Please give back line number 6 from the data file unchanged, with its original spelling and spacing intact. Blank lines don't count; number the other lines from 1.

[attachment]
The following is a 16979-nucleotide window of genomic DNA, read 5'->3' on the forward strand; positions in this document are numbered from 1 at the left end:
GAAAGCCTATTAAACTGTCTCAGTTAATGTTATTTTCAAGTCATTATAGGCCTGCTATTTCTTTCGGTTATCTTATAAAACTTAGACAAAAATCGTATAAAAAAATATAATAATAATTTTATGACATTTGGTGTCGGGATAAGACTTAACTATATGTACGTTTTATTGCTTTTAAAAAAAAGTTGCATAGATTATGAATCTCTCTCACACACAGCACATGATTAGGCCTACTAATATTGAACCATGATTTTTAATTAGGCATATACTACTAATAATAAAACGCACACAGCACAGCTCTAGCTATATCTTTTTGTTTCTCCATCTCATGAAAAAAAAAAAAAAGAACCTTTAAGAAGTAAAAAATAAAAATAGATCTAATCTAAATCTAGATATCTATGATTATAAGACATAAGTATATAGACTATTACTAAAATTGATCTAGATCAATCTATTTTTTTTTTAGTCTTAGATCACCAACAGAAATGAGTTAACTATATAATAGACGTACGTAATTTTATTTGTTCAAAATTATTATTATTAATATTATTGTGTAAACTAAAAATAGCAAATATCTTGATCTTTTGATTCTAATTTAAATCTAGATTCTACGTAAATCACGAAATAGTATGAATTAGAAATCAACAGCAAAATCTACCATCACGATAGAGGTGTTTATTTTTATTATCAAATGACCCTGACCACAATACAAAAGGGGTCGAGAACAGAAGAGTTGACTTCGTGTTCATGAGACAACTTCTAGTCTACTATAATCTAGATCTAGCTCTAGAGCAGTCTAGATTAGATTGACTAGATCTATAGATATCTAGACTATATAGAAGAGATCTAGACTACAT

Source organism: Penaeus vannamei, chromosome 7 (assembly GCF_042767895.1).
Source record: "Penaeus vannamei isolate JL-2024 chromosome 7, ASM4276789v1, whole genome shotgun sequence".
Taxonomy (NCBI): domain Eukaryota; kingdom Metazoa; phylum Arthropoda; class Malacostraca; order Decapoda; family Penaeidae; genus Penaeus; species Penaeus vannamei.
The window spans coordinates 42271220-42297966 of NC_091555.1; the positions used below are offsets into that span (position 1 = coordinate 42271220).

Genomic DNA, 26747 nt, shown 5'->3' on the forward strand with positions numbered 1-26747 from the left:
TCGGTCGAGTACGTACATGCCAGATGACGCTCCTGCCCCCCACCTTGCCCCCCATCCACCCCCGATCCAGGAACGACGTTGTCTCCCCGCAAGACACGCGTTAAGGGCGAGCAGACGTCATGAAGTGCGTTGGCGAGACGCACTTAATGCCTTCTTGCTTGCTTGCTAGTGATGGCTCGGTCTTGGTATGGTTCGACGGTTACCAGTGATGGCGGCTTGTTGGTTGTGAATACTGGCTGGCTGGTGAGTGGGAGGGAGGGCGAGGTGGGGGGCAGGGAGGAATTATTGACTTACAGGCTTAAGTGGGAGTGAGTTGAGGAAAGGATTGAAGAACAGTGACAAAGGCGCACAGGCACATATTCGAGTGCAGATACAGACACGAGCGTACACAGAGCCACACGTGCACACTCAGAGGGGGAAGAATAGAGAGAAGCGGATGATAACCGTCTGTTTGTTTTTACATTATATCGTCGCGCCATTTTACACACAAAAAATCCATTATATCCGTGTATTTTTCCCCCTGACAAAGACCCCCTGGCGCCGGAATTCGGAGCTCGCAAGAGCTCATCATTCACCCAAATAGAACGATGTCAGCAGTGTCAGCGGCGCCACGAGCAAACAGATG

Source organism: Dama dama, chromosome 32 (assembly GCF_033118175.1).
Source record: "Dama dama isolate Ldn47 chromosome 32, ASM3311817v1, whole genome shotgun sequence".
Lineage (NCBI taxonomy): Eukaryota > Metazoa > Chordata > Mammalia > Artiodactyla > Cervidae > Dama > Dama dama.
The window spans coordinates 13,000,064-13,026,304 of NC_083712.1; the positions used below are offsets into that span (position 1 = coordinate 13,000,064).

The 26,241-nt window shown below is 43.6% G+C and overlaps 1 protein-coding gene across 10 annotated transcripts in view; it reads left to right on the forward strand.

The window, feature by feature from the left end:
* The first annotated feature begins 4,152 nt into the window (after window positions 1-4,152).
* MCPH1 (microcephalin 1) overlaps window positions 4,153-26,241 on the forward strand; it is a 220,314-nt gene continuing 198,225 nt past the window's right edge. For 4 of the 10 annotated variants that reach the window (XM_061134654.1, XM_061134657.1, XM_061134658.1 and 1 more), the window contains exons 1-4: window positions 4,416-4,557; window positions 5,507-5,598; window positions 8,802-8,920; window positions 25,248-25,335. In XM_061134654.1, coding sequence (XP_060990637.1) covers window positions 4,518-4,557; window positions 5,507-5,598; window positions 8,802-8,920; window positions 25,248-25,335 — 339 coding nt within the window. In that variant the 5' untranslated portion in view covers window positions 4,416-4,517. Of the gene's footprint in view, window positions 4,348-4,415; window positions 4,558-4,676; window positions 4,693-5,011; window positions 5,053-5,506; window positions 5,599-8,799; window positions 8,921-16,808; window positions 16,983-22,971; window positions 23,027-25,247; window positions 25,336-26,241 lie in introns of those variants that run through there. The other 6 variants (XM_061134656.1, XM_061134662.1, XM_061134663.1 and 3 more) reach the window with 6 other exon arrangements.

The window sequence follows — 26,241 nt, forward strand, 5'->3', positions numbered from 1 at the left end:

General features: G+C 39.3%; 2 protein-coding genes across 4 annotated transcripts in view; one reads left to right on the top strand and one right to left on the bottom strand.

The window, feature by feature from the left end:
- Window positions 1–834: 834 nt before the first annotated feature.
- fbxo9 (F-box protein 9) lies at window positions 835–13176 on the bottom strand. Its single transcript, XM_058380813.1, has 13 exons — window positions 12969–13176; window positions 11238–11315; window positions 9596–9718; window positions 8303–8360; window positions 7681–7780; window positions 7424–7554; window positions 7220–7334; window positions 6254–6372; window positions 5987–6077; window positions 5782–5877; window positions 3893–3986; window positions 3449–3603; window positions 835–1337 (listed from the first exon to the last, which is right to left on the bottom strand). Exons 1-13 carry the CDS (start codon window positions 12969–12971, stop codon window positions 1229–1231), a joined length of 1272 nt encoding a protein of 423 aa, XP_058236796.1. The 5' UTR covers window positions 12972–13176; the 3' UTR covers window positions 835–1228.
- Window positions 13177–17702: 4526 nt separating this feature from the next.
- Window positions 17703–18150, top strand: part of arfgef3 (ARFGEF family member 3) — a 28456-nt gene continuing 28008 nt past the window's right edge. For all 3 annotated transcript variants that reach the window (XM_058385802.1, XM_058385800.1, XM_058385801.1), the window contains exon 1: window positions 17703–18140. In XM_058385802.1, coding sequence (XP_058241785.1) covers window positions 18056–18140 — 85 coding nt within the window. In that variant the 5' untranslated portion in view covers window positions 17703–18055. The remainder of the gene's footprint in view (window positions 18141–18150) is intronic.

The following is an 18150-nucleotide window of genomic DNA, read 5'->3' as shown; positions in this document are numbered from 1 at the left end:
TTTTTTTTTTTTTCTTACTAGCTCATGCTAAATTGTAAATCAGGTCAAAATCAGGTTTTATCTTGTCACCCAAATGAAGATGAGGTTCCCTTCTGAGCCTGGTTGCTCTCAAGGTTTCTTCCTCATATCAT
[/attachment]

The window spans coordinates 42271220-42297966 of NC_091555.1; the positions used below are offsets into that span (position 1 = coordinate 42271220).